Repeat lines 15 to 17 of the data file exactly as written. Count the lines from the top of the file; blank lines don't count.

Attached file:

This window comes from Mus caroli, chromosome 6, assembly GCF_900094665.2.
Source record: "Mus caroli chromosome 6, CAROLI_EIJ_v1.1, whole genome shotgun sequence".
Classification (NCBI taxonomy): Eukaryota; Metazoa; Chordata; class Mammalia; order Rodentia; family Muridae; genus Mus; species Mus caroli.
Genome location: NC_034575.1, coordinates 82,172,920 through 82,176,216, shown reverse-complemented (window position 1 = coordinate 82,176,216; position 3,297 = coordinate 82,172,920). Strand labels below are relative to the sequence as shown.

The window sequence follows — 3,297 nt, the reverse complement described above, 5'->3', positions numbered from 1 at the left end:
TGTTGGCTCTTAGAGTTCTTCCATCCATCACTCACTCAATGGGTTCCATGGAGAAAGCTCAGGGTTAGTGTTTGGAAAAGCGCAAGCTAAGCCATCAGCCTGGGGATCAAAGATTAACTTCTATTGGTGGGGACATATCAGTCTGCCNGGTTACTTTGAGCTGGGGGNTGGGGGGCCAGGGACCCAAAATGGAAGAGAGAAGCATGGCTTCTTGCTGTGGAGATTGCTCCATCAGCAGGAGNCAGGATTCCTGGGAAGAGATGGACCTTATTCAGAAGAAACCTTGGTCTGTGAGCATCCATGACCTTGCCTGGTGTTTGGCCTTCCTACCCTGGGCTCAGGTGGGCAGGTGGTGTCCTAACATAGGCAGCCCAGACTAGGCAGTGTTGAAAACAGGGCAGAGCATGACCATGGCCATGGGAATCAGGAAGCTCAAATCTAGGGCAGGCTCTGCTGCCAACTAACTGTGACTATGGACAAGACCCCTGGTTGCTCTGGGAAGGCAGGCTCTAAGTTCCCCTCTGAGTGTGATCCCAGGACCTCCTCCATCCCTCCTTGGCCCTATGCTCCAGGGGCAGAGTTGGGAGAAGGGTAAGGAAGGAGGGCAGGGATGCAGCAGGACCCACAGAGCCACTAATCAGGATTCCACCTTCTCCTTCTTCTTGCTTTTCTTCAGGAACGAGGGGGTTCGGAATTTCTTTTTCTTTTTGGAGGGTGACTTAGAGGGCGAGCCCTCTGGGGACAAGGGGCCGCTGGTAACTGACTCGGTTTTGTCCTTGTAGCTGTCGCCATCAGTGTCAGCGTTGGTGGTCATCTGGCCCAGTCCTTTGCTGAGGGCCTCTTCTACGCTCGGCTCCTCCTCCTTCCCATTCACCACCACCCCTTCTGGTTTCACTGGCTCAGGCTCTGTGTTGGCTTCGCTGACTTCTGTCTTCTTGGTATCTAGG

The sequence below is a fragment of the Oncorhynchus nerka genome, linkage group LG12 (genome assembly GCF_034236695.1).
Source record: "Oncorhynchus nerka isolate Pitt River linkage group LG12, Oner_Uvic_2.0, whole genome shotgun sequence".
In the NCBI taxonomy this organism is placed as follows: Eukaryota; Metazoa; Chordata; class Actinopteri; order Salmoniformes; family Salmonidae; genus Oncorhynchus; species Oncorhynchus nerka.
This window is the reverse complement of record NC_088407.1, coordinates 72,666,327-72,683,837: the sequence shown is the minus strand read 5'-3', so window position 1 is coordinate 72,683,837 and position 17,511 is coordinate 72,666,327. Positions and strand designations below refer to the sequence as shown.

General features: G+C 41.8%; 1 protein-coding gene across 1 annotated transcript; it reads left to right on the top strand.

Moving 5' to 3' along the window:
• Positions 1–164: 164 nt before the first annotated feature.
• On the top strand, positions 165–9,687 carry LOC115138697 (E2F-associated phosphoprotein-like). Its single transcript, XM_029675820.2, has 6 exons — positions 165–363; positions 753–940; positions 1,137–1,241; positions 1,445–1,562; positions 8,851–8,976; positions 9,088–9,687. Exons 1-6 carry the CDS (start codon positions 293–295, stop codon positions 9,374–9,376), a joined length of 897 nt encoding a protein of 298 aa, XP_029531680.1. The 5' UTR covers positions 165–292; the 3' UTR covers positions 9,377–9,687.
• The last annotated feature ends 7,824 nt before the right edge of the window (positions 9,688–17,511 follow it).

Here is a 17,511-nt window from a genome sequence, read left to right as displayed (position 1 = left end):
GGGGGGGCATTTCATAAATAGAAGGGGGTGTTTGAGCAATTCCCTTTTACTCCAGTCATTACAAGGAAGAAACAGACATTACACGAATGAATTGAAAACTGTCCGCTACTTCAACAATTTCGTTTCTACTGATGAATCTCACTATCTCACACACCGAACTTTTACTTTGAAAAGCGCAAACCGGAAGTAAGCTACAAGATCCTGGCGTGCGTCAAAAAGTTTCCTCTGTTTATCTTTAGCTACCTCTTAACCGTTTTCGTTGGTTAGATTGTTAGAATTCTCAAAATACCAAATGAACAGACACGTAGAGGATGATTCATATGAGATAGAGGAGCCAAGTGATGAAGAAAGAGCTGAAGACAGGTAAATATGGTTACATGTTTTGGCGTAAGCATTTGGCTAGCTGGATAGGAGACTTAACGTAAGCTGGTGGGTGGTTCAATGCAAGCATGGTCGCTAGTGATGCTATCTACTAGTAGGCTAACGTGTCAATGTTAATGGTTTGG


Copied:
• The last annotated feature ends 7,824 nt before the right edge of the window (positions 9,688–17,511 follow it).

Here is a 17,511-nt window from a genome sequence, read left to right as displayed (position 1 = left end):
GGGGGGGCATTTCATAAATAGAAGGGGGTGTTTGAGCAATTCCCTTTTACTCCAGTCATTACAAGGAAGAAACAGACATTACACGAATGAATTGAAAACTGTCCGCTACTTCAACAATTTCGTTTCTACTGATGAATCTCACTATCTCACACACCGAACTTTTACTTTGAAAAGCGCAAACCGGAAGTAAGCTACAAGATCCTGGCGTGCGTCAAAAAGTTTCCTCTGTTTATCTTTAGCTACCTCTTAACCGTTTTCGTTGGTTAGATTGTTAGAATTCTCAAAATACCAAATGAACAGACACGTAGAGGATGATTCATATGAGATAGAGGAGCCAAGTGATGAAGAAAGAGCTGAAGACAGGTAAATATGGTTACATGTTTTGGCGTAAGCATTTGGCTAGCTGGATAGGAGACTTAACGTAAGCTGGTGGGTGGTTCAATGCAAGCATGGTCGCTAGTGATGCTATCTACTAGTAGGCTAACGTGTCAATGTTAATGGTTTGG